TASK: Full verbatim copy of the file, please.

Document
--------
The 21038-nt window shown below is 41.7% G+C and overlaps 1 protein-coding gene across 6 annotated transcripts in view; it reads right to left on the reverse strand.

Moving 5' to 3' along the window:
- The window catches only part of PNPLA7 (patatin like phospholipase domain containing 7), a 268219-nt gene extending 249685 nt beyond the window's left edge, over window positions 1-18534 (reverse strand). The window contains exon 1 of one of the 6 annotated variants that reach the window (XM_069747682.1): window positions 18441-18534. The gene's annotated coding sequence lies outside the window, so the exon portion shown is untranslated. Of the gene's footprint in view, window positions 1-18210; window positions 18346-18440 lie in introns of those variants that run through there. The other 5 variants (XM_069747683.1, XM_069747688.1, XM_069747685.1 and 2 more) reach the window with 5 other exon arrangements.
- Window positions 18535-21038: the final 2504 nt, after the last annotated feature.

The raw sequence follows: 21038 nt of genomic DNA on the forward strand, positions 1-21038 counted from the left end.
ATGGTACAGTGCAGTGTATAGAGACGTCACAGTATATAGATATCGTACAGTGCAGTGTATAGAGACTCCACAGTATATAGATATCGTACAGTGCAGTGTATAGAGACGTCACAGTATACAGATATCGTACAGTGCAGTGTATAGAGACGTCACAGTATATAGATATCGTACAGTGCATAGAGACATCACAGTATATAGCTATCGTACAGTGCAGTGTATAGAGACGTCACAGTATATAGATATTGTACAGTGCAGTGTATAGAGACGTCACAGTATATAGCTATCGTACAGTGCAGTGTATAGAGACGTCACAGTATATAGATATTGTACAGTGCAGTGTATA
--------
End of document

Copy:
The 21038-nt window shown below is 41.7% G+C and overlaps 1 protein-coding gene across 6 annotated transcripts in view; it reads right to left on the reverse strand.

Moving 5' to 3' along the window:
- The window catches only part of PNPLA7 (patatin like phospholipase domain containing 7), a 268219-nt gene extending 249685 nt beyond the window's left edge, over window positions 1-18534 (reverse strand). The window contains exon 1 of one of the 6 annotated variants that reach the window (XM_069747682.1): window positions 18441-18534. The gene's annotated coding sequence lies outside the window, so the exon portion shown is untranslated. Of the gene's footprint in view, window positions 1-18210; window positions 18346-18440 lie in introns of those variants that run through there. The other 5 variants (XM_069747683.1, XM_069747688.1, XM_069747685.1 and 2 more) reach the window with 5 other exon arrangements.
- Window positions 18535-21038: the final 2504 nt, after the last annotated feature.

The raw sequence follows: 21038 nt of genomic DNA on the forward strand, positions 1-21038 counted from the left end.
ATGGTACAGTGCAGTGTATAGAGACGTCACAGTATATAGATATCGTACAGTGCAGTGTATAGAGACTCCACAGTATATAGATATCGTACAGTGCAGTGTATAGAGACGTCACAGTATACAGATATCGTACAGTGCAGTGTATAGAGACGTCACAGTATATAGATATCGTACAGTGCATAGAGACATCACAGTATATAGCTATCGTACAGTGCAGTGTATAGAGACGTCACAGTATATAGATATTGTACAGTGCAGTGTATAGAGACGTCACAGTATATAGCTATCGTACAGTGCAGTGTATAGAGACGTCACAGTATATAGATATTGTACAGTGCAGTGTATA